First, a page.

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How the sandstorm affects your life

A breakdown of how the recent sandstorm affects you: From you car engine's performance to a range of health and other practical issues

  • Sandstorm in UAE
    A man covers his face to escape from the sandstorm in Abu Dhabi. Image Credit: Abdul Rahman/Gulf News
  • Sandstorm in UAE
    Children play in Ajman during the sandstorm. Image Credit: Atiq-Ur-Rehman/Gulf News
  • Sandstorm in UAE
    Motorists brave the sandstorm and low visibility on the Shaikh Zayed Road in Dubai. Image Credit: Virendra Saklani/Gulf News
  • Sandstorm in UAE
    A flight is taking off at the Dubai International Airport during the hazy weather. Image Credit: Ahmed Ramzan/Gulf News
  • Sandstorm in UAE
    A man wearing a mask to escape from the dust is seen near Madinat Zayed shopping centre in Abu Dhabi. Image Credit: Abdul Rahman/Gulf News
  • Sandstorm in UAE
    A man makes his way to a truck during a sandstorm near Al Khail Road, in Dubai on Tuesday. The weather phenomeImage Credit: Virendra Saklani/Gulf News
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In the air

All flights operating from Dubai International Airport and Abu Dhabi were unaffected by yesterday's sandy conditions. An Etihad spokesman said all its flights were operating normally from Abu Dhabi. In Dubai, a spokesman for Emirates told Gulf News yesterday that its flights were operating according to schedule and were unaffected by the climatic conditions. And a spokesman for Virgin Atlantic said its flights were operating normally.

Behind the wheel

Blowing dust and gusty winds can make for difficult driving conditions. At all times, drivers should exercise caution and adjust according to the road conditions. If your visibility is limited, slow down. Use your hazard lights to keep your vehicle visible and give other vehicles plenty of room. It's also advisable to drive with your headlights on. Remember that gusty winds can make lighter vehicles swerve or move suddenly. Give plenty of notice of your intent by signalling, avoid making any sudden moves, and be prepared for surprises such as debris blown about by the winds.

Under the hood

Blowing sand can clog your air filter and affect your engine's performance. In extreme instances, blowing sand can also enter your fuel and brake lines, causing mechanical failure or worse. You should ensure that your air filter is changed regularly — at the same time as your engine oil is changed. After a dust storm, remove the filter and de-sand it by hitting it off your vehicle in much the same way as a carpet is beaten. Make sure your hoses are secure and their clips are tight. And top up your washer fluid levels.

Travelling: A class act

Dubai's Knowledge and Human Development Authority (KHDA) said schools have the flexibility to do what they deem necessary in adverse weather. "At the start of the academic year, schools submit a calendar to KHDA that complies with the stipulated 175 school days per academic year. If there is a change in the calendar... schools are obliged to keep the KHDA informed," Mohammad Darwish at the KHDA said. Schools can call a day off if need be and then make up for the lost time and lessons in subsequent days or weeks, he added.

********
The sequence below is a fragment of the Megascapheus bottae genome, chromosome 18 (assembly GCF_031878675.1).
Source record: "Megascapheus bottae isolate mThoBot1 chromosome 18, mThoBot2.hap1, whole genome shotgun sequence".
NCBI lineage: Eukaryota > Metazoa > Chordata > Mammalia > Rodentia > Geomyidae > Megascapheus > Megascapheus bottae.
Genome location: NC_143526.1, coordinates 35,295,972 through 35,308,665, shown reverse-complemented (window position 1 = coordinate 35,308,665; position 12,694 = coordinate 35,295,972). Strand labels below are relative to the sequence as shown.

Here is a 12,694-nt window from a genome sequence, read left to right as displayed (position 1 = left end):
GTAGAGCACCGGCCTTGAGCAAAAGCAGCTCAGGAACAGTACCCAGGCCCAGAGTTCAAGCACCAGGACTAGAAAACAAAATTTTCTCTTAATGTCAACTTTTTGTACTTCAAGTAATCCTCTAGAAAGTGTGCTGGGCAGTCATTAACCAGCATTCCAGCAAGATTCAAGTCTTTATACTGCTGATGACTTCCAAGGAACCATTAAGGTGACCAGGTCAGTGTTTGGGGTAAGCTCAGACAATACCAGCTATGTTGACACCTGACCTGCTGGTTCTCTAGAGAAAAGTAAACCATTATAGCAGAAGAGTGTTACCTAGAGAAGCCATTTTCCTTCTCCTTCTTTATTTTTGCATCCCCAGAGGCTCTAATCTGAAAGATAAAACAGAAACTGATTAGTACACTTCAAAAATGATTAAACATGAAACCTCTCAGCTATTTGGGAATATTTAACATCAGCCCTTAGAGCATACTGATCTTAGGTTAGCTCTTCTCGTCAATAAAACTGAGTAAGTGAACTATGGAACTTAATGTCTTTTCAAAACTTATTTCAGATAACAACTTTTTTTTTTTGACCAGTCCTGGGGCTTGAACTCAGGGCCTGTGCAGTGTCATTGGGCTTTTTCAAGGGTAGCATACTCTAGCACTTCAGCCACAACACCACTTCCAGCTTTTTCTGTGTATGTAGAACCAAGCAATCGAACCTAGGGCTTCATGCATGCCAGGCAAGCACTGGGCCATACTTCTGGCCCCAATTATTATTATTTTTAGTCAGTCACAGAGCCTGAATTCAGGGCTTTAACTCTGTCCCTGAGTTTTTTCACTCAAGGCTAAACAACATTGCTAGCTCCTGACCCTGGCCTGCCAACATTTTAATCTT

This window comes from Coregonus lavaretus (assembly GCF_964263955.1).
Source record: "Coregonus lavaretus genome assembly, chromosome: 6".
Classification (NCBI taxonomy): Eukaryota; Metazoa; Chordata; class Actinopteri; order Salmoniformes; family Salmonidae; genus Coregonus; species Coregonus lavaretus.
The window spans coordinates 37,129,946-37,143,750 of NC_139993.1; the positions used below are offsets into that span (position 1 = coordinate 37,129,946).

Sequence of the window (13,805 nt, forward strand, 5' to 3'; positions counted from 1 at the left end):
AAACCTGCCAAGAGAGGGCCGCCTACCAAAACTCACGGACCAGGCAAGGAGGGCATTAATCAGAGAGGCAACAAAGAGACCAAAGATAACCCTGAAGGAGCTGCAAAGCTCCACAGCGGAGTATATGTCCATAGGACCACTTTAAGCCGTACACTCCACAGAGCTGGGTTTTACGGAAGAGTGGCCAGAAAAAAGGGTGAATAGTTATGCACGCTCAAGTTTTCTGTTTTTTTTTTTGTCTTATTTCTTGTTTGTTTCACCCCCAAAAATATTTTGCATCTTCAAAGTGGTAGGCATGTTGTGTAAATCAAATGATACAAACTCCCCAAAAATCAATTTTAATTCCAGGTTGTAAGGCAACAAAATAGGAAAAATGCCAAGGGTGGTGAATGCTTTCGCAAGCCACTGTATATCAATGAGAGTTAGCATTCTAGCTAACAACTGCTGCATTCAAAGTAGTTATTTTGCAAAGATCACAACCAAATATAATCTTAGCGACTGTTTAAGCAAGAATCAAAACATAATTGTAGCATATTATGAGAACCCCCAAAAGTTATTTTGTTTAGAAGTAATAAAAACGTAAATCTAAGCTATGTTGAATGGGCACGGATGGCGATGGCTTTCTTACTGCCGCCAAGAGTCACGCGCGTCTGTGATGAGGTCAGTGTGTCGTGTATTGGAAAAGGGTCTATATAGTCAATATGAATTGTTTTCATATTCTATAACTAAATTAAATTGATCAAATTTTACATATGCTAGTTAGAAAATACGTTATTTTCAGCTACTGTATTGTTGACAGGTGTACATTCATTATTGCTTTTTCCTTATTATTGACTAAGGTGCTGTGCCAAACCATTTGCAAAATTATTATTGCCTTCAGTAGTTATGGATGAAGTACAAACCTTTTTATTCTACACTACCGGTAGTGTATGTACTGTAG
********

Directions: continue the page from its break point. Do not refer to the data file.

Food for thought

Staff at restaurants are advising customers to sit inside as it's "unpleasant" outside and many have closed their outdoor areas. A spokesperson for Pierchic at Al Qasr, Dubai said: "Tables are not set outside... It's extremely windy, gusty and sandy. Our usual views have been spoiled." The restaurants facing the beach at JBR Walk have taken a similar decision. "Due to the weather conditions, we have closed outdoor terrace seating in all our ten restaurants today," said Mohammad Bu Ziadi at Jumeirah Zabeel Saray yesterday.

 

On the job

Work on most construction sites in the country went on as usual, even as the sandstorm reduced visibility drastically.Companies said they have taken extra precautions for the safety of workers, but many labourers seemed far from impressed. "We are working today as usual because there is not much difficulty in carrying out work normally, only the visibility level is a little low," said a project manager at Bin Belailah Construction. "If it gets worse and it affects any of our workers then we might stop work anytime."

It's not just dust

Dust is generally categorised as coarse, fine or very fine. Coarse dust generally only reaches the inside of the nose, mouth or throat. Fine dust can get much deeper into the sensitive regions of the respiratory tract and lungs. These smaller dust particles have a greater potential to cause serious harm to your health. Particles in dust storms tend to be coarse and do not pose a serious health threat to most people. But people with pre-existing breathing-related problems such as asthma and emphysema may be at risk.

Preventative steps

The following precautions can protect you and minimise the adverse effects of a duststorm: Spend as little time outside as possible; avoid strenuous exercise, particularly if you suffer from asthma or a breathing-related condition; stay indoors in air-conditioned living spaces if possible; and if you develop symptoms such as shortness of breath, coughing, wheezing or chest pain, seek medical advice.

 

 

Warning signs

The most common ailments during a duststorm are irritation of the eyes, nose and throat. The most vulnerable are infants and young children, the elderly and people with respiratory problems or heart disease. For these people, exposure to a duststorm may trigger allergic reactions and asthma attacks, cause serious breathing-related problems, or contribute to heart attacks. Prolonged exposure to dust can lead to chronic breathing and lung problems.

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